German engineering. For years, it has been considered the “gold standard” in manufacturing automobiles. With the Autobahn as a training ground of sorts, it has become understood that German engineering was the best, most precise available in the market.
Volkswagen has taken advantage of this, generating one of the more respected common-man car brands in the world. This then makes things unfortunate when defects arise that force recalls of vehicles borne of German engineering. But Germans are still human, and even the best engineering will have defects on occasion. Here is a brief recap of some recent Volkswagen recalls in the U.S.
While the actual recall was in 2015, a National Highway Traffic Safety Administration (NHTSA) investigation was launched in November 2017 to see if Volkswagen did enough in its initial recall to fix a problem with air bag sensors which resulted in nearly 100 complaints to the federal agency since the recall was conducted two years ago. The recall was launched intially upon the insistence of the NHTSA after nine complaints were filed. The initial recall impacted more than 410,000 vehicles for model years 2010 through 2014 – including the Jetta, Passat, Tiguan, Golf and GTI, among others.
The airbag sensor defect causes the airbag warning light to come on, confusing owners as to whether the airbag is functional. The NHTSA is asking whether more vehicles should be included in the recall, or whether VW is conducting inadequate fixes for the problem. No accidents or injuries have been reported where this issue has been a factor.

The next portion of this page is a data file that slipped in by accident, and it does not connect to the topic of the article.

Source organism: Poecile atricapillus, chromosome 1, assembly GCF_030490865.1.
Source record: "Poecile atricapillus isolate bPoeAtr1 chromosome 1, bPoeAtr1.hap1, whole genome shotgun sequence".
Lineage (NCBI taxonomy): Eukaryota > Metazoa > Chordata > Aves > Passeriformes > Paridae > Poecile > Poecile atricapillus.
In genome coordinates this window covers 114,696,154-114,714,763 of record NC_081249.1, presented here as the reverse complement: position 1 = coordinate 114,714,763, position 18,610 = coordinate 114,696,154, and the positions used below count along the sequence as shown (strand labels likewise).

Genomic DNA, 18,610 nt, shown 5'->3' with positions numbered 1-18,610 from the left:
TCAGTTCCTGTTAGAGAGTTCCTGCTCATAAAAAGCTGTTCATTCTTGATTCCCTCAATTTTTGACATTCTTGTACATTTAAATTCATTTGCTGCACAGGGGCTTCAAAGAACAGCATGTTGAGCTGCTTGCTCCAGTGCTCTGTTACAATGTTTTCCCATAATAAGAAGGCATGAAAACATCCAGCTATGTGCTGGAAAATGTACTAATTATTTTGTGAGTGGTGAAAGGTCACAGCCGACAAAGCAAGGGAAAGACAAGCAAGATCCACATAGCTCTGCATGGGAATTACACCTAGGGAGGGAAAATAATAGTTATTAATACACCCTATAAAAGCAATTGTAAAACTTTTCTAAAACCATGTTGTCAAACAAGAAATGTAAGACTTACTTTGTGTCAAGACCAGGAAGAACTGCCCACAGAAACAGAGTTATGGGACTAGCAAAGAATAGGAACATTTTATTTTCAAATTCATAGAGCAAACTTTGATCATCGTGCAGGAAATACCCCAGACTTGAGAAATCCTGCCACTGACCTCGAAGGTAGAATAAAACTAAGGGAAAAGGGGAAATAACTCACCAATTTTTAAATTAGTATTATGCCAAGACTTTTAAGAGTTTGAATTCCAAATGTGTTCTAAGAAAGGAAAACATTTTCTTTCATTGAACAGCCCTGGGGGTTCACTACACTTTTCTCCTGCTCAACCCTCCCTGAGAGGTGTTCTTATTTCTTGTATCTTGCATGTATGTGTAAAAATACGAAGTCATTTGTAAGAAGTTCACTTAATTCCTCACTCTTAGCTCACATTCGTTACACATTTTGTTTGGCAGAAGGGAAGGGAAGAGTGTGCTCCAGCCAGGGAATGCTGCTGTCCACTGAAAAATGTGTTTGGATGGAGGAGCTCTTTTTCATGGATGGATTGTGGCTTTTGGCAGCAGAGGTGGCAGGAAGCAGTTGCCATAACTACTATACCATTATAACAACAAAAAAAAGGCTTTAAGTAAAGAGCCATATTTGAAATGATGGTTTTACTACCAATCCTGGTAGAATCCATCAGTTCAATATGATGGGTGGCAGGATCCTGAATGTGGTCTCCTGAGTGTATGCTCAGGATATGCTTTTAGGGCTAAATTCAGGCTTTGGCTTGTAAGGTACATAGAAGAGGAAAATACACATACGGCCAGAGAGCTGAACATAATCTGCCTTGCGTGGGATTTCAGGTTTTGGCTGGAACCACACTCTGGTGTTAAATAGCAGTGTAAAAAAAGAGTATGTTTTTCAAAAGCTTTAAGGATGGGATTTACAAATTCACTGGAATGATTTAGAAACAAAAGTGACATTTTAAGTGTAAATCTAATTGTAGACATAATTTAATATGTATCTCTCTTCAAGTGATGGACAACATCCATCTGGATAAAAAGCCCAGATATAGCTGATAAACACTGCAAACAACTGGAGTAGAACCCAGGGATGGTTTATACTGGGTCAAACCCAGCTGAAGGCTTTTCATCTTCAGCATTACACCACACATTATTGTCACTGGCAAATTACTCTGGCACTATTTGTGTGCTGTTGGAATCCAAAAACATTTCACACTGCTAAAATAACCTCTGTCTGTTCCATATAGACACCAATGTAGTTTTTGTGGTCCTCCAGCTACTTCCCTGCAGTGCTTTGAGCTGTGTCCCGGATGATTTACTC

A more recent recall was announced by Volkswagen in August of 2017, when the company said it would recall more than 280,000 vehicles for a fuel-pump malfunction that would cause the engine to stall. The recall impacts 2009-2016 model year CC sedans and 2006-2010 Passat sedans and wagons.
It was reported to the NHTSA that these vehicles may have had faulty fuel pumps, which may interrupt the flow of gasoline into the engine, causing the engine to stall – increasing the risk of a potential crash.
Until recently, Volkswagen had a reputation for excellence based on “German engineering.” But in the wake of these recent recalls – and the worldwide emissions fraud involving 11 million of its diesel vehicles – the company has taken a few body shots to that reputation.
So far, the recent recalls haven’t resulted in major injuries or known accidents, but any defect can be at least a nuisance or inconvenience. It does not mean that you should just put up with it; you expect to have safe, reliable transportation, and you owe it to yourself and your loved ones to ensure that happens. Having a quality attorney on your side to discuss your rights and duties as a car owner when a defect is discovered will help you get the resolution you need as quickly as possible.